Where we’ll help - people in the greatest need
The richest 20% of the world’s population has 74% of the income, while the poorest 20% has only 2%. Over a billion of these people are currently trying to live on less than $1 a day, a state commonly referred to as extreme poverty.
Percentage shares of world income
It has gotten worse over time. In 1980 the world’s poorest 10% lived on the equivalent of 72 cents a day or less.
The same number of people had 79 cents per day in 1990 and 78 cents in 1999, which, accounting for inflation, was worth only 58 cents.
Instead of women and children being put first, they are being left as the last to receive help. For example, 2.2 million people die each year of diarrhea, and most of them are children under the age of five. This is equivalent to one child dying from this cause every 15 seconds, or to 20 jumbo jets crashing every day.
The following chart shows the income per day of everyone in the world by region. The height indicates the number of people. The higher a blob goes at any given point, the more people who are making the amount at that level.
Over one-third of those living in extreme poverty are in Africa. Of the 630 million in Africa, 66% (420 million) are living in extreme poverty.
Regional income distribution
In other regions, 23% of the people (330 million) living in South Asia are in extreme poverty, 20% (480 million) of those in East Asia are, 8% (40 million) in Latin America, 2% (10 million) in Eastern Europe and 0% in the U.S., Canada, Western Europe, Japan and the other industrialized nations belonging to the OECD, the Organization for Economic Cooperation and Development.
By almost all measures, Africa is falling behind. According to the World Bank, the number of extremely poor people in Sub-Saharan Africa almost doubled from 1981 to 2001. This is a terrible human tragedy. Based on current trends, by 2015, Africa will go from having one-third of all its people living in extreme poverty to having more than half.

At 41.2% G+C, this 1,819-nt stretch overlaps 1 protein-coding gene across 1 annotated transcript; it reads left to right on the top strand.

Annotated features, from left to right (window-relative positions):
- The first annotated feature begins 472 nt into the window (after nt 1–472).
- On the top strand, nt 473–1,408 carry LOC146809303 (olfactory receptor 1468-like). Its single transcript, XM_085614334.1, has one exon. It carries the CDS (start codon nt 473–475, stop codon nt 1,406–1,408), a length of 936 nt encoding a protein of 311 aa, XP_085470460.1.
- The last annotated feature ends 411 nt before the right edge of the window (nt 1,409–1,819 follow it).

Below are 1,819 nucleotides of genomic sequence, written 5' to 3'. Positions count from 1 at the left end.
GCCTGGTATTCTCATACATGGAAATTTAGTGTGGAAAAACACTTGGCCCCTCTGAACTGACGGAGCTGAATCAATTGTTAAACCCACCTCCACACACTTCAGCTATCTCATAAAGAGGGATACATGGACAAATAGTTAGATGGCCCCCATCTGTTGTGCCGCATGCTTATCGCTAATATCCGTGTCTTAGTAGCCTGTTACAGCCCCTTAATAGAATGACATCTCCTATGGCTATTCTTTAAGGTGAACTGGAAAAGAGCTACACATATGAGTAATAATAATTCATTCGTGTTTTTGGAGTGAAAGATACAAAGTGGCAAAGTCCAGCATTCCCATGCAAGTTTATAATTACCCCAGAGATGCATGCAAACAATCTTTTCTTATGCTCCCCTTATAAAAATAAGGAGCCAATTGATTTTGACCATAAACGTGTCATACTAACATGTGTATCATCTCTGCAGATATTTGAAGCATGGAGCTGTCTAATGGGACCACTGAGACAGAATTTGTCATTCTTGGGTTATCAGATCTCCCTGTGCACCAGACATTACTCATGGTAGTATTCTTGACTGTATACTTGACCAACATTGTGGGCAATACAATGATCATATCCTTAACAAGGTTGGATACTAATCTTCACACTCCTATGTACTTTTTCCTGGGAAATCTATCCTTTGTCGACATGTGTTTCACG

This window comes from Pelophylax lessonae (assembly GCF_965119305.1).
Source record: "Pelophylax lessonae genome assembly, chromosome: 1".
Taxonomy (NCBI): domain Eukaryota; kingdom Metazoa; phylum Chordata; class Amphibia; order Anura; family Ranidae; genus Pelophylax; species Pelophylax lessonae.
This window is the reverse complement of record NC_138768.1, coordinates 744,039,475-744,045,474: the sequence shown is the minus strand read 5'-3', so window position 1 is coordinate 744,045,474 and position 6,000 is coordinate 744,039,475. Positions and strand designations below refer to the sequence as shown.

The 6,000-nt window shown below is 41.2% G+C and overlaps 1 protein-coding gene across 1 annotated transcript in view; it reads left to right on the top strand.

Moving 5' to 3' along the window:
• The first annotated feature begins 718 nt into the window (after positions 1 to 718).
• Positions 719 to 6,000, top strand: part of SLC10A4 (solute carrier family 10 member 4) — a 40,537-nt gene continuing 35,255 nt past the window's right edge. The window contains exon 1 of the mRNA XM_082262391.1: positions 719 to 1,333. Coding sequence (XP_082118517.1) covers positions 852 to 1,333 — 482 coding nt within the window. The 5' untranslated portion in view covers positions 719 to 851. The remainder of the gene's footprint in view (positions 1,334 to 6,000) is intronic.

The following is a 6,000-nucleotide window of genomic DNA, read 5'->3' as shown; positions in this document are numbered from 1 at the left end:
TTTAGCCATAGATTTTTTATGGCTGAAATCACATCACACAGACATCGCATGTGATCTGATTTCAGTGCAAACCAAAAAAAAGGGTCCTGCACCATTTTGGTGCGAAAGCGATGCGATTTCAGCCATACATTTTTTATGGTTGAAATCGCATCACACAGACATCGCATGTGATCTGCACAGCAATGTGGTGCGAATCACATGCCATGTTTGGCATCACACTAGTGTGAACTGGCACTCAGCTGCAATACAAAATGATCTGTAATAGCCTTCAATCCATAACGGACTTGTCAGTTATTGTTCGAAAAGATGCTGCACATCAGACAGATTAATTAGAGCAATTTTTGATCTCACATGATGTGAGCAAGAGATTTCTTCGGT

Africa has been hit by what is akin to a perfect storm of disease, lack of aid, warfare, drought, ethnic factionalism, unfair trade, challenging climate, corruption and other problems. The net impact of these has been devastating.
Child mortality in Sub-Saharan Africa in 2003 was 18%, while it was 9.2 in South Asia, 5.6 in the Arab African states, 4% in East Asia, 4.1% in Central and Eastern Europe, 3.2% in Latin America and .6% in the OECD.
Sub-Saharan Africa accounts for 45% of all child deaths with 4.8 million dying each year. In the seven seconds it took to read this paragraph, a child died there. An infant mortality rate of 18% means that if a friend of yours has a baby, there would be a roughly 1 in 5 chance you would be attending the child’s funeral in the next four years.
The balls on the chart below represent all of the world’s countries with their population size determining the size of the balls, and GDP per capita and infant mortality rate determining their locations on the chart. The lower the infant mortality rate, the higher a country is, and the greater the wealth, the further to the right it is.
As you can see, African countries are far below and behind most of the rest of the world.
Income and health by individual country
By the end of 2000, about 36 million people in the world had HIV/AIDS. 70% of them were in Sub-Saharan Africa — and just 0.1% of those had access to medical care. Due largely to the ravages of the AIDS epidemic, life expectancy in Botswana went from 46.75 in 1975 to 56.95 in 1992 to 22.95 in 2002.
The region accounts for 43 million of the 115 million children worldwide who are out of school.
For all of these reasons, we will focus on Africa first and expand elsewhere.
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